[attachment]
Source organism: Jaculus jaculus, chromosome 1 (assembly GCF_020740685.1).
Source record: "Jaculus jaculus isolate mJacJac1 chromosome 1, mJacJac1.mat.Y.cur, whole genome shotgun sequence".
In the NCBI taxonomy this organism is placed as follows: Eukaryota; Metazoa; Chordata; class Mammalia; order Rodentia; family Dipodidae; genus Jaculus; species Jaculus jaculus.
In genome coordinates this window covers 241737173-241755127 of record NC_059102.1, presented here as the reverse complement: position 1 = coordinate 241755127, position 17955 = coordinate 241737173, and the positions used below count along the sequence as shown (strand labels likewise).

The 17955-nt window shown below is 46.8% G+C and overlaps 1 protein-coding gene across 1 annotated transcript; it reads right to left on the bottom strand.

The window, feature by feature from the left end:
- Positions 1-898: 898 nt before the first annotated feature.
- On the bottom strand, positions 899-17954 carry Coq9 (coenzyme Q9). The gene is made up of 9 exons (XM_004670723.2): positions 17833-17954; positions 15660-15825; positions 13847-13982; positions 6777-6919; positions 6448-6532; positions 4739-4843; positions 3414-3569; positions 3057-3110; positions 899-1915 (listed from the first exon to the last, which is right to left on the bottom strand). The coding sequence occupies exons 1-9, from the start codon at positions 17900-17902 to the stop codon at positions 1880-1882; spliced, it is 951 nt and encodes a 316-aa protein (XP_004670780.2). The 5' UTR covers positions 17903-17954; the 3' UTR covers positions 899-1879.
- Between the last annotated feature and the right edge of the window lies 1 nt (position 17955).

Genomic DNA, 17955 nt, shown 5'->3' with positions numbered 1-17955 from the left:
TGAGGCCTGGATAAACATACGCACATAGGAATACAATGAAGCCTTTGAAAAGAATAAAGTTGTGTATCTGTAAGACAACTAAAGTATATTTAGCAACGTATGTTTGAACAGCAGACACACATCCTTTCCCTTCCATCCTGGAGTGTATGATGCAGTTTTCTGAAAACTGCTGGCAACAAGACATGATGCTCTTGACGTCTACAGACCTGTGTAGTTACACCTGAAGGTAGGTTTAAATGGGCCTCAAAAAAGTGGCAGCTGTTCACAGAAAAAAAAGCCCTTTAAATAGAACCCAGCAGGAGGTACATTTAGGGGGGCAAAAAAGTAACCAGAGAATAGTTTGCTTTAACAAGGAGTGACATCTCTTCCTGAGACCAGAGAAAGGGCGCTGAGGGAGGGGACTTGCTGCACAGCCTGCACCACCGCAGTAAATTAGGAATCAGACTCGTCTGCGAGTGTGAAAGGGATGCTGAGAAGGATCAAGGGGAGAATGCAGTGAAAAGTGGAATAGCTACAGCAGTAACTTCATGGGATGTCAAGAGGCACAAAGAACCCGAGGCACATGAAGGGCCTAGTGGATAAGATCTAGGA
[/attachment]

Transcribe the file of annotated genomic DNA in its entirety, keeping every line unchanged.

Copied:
Source organism: Jaculus jaculus, chromosome 1 (assembly GCF_020740685.1).
Source record: "Jaculus jaculus isolate mJacJac1 chromosome 1, mJacJac1.mat.Y.cur, whole genome shotgun sequence".
In the NCBI taxonomy this organism is placed as follows: Eukaryota; Metazoa; Chordata; class Mammalia; order Rodentia; family Dipodidae; genus Jaculus; species Jaculus jaculus.
In genome coordinates this window covers 241737173-241755127 of record NC_059102.1, presented here as the reverse complement: position 1 = coordinate 241755127, position 17955 = coordinate 241737173, and the positions used below count along the sequence as shown (strand labels likewise).

The 17955-nt window shown below is 46.8% G+C and overlaps 1 protein-coding gene across 1 annotated transcript; it reads right to left on the bottom strand.

The window, feature by feature from the left end:
- Positions 1-898: 898 nt before the first annotated feature.
- On the bottom strand, positions 899-17954 carry Coq9 (coenzyme Q9). The gene is made up of 9 exons (XM_004670723.2): positions 17833-17954; positions 15660-15825; positions 13847-13982; positions 6777-6919; positions 6448-6532; positions 4739-4843; positions 3414-3569; positions 3057-3110; positions 899-1915 (listed from the first exon to the last, which is right to left on the bottom strand). The coding sequence occupies exons 1-9, from the start codon at positions 17900-17902 to the stop codon at positions 1880-1882; spliced, it is 951 nt and encodes a 316-aa protein (XP_004670780.2). The 5' UTR covers positions 17903-17954; the 3' UTR covers positions 899-1879.
- Between the last annotated feature and the right edge of the window lies 1 nt (position 17955).

Genomic DNA, 17955 nt, shown 5'->3' with positions numbered 1-17955 from the left:
TGAGGCCTGGATAAACATACGCACATAGGAATACAATGAAGCCTTTGAAAAGAATAAAGTTGTGTATCTGTAAGACAACTAAAGTATATTTAGCAACGTATGTTTGAACAGCAGACACACATCCTTTCCCTTCCATCCTGGAGTGTATGATGCAGTTTTCTGAAAACTGCTGGCAACAAGACATGATGCTCTTGACGTCTACAGACCTGTGTAGTTACACCTGAAGGTAGGTTTAAATGGGCCTCAAAAAAGTGGCAGCTGTTCACAGAAAAAAAAGCCCTTTAAATAGAACCCAGCAGGAGGTACATTTAGGGGGGCAAAAAAGTAACCAGAGAATAGTTTGCTTTAACAAGGAGTGACATCTCTTCCTGAGACCAGAGAAAGGGCGCTGAGGGAGGGGACTTGCTGCACAGCCTGCACCACCGCAGTAAATTAGGAATCAGACTCGTCTGCGAGTGTGAAAGGGATGCTGAGAAGGATCAAGGGGAGAATGCAGTGAAAAGTGGAATAGCTACAGCAGTAACTTCATGGGATGTCAAGAGGCACAAAGAACCCGAGGCACATGAAGGGCCTAGTGGATAAGATCTAGGA